I’m going at this in a very specific manner.  I wanted really to work in ‘period’ fabrics, but as Pre-Raphaelite costume design has little-to-no real historical basis, I’ve let that one slide a little.  I was very interested in going with a dupioni silk (a rough woven, slubbed silk) in a pale gold and blue crossweave, but the color and style I wanted was very expensive.  I was willing to pay for it, until I came across a wonderful synthetic dupioni at a wholesale clearance at Wesco Fabrics.  It was only $3 a yard, had the crossweave colors I wanted, and was actually a little better that the dupioni I’d been considering – less shiny! – so I couldn’t pass that up!

The second fabric I went hunting for was the gold for the trim throughout the dress.  This was difficult, too, as I wanted a color well suited to the blue-gold dress fabric, needed something lighter that would be appropriate for appliqué, but wasn’t a shiny plastic metallic.  Here too I checked out a few more expensive silks, but finally came across this synthetic charmeuse in a warm, rich gold that went perfectly with the dress fabric.  It has a bit of a metallic sheen without being SHINY.

So I’m great for materials at this point!  I’ve ordered gemstone chips for the beadwork on the cuffs and hem; I still need seed pearls for the sleeves.  I’ve also completed my alterations to the pattern… here’s how that went!IMG_2362IMG_2364

This medieval style of dress would typically be known as a cotehardie, a closely fitted garment with sleeves.  There are LOTS of patterns for this style of dress, commercial patterns included.  I started with one – the Butterick 4827 – that has a good look, the fitted bodice and sleeves and flared skirt I’m looking for.  It also had the style of neckline I was looking for; while it’s possible to alter for that, it’s of course easiest to start closer to your final product.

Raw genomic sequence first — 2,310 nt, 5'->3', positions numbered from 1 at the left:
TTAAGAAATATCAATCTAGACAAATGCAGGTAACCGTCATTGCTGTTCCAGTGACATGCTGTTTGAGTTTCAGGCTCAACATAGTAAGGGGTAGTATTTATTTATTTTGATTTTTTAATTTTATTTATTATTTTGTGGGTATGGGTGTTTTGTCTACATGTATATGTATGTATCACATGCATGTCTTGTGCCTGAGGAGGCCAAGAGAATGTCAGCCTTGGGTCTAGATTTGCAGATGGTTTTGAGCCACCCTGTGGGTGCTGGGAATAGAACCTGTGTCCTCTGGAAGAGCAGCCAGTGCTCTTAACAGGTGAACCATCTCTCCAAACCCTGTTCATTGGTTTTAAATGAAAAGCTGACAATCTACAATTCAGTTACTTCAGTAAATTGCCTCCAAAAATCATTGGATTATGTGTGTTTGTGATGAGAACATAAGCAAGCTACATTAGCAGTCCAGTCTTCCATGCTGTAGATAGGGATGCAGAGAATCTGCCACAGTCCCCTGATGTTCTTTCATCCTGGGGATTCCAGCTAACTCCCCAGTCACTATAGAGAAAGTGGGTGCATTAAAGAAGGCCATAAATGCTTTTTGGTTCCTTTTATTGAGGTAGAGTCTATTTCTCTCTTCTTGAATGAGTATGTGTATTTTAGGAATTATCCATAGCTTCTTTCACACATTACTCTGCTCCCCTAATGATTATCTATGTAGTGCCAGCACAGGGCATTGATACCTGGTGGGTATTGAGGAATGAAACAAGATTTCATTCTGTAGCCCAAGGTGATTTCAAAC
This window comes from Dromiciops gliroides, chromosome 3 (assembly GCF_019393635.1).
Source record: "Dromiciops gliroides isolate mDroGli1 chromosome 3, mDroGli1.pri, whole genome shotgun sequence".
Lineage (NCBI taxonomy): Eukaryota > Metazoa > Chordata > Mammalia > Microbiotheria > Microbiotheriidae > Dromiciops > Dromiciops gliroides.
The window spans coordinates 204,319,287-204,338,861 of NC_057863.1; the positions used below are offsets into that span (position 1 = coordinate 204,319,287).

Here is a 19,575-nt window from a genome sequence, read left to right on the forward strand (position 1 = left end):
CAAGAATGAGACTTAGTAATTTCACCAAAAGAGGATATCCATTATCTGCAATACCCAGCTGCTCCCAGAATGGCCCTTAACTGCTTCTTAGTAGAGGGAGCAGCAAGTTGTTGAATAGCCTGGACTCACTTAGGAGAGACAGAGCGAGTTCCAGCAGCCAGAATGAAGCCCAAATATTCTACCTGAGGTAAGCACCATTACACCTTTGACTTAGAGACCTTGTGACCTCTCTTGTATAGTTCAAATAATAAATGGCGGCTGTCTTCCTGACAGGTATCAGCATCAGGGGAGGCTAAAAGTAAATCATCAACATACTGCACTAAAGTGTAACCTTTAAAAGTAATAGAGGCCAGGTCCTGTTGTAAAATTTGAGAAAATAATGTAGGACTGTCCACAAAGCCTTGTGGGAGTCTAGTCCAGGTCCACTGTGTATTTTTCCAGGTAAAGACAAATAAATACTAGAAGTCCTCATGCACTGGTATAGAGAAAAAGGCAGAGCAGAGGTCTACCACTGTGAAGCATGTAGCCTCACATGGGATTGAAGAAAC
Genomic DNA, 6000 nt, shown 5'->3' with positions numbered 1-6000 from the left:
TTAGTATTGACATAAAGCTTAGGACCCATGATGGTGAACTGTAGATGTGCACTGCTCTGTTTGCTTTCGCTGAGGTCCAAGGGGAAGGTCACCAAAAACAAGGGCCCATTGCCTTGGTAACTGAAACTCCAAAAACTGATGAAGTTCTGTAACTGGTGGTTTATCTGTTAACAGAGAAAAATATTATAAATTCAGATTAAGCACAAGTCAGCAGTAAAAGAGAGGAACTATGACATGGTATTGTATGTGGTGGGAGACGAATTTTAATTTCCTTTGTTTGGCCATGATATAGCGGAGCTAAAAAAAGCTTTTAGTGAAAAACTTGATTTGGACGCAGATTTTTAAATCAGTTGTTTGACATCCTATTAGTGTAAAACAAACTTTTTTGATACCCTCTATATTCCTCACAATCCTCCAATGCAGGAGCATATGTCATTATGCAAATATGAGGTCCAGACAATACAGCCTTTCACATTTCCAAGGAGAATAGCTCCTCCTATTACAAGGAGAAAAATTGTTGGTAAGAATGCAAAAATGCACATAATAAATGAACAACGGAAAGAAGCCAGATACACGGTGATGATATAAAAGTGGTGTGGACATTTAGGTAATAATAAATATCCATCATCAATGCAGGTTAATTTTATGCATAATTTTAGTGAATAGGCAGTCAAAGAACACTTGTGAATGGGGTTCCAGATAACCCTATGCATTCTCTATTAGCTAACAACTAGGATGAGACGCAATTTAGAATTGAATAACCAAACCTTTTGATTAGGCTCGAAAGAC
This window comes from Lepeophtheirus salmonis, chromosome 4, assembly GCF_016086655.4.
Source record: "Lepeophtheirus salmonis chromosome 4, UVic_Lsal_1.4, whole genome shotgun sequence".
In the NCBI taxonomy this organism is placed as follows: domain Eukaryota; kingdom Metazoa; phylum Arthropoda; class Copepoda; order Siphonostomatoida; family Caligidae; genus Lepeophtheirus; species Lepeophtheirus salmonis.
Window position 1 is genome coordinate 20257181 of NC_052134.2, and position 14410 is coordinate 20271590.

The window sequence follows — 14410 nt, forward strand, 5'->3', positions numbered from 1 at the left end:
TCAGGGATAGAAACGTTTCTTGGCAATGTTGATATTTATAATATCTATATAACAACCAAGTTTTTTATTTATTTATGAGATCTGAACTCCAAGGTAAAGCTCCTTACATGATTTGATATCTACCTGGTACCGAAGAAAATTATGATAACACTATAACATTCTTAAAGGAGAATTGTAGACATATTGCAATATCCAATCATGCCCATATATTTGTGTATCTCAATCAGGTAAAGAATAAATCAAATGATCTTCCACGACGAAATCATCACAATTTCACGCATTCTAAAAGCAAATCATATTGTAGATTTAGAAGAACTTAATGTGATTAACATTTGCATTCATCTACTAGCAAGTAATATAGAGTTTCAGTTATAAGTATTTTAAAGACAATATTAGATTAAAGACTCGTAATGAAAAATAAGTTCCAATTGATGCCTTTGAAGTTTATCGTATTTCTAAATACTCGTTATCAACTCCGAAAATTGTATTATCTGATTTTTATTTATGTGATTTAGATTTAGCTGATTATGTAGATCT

However, one thing about the pattern I didn’t like… the super princess seams.  These are clearly absent from the painting (alas, there is a lack of seam lines at all, but I digress), and as princess seams areIMG_2366 considered a more modern application, I wanted to avoid it.  For me, the simple answer was to draft them out!  I did this by carefully folding and laying out the pattern pieces until the seam was matched up, much like one would while sewing them together.  Then I traced over the combined pattern pieces using tracing paper to create an entirely new pattern piece.  I did leave the princess seams in the back; while it’s only partially period, it’s also serving to keep that fitted appearance that I wanted while still being somewhat hidden in the back.  The curve of the side seams were deepened to accommodate for the fitting that was drafted out by removing the princess seams.

As you saw from yesterday, I did some additional fitting using some scrap that later got turned into a cute apron!  I wrapped the waist with a spare piece of fabric to check how the fit would appear with the belt on; it serves a great purpose of helping to cinch in the waistline for a better fit, as well!  I’ll also be adding a wider flare to the skirt at the hips to get that extra, dramatic fullness!

Next time: Dun dun dun!  Finding and creating the lion rampant appliqué.  Whew!  Lots of cutting.

I’m also thinking Tuesday posts will be costuming oriented… I do love a theme!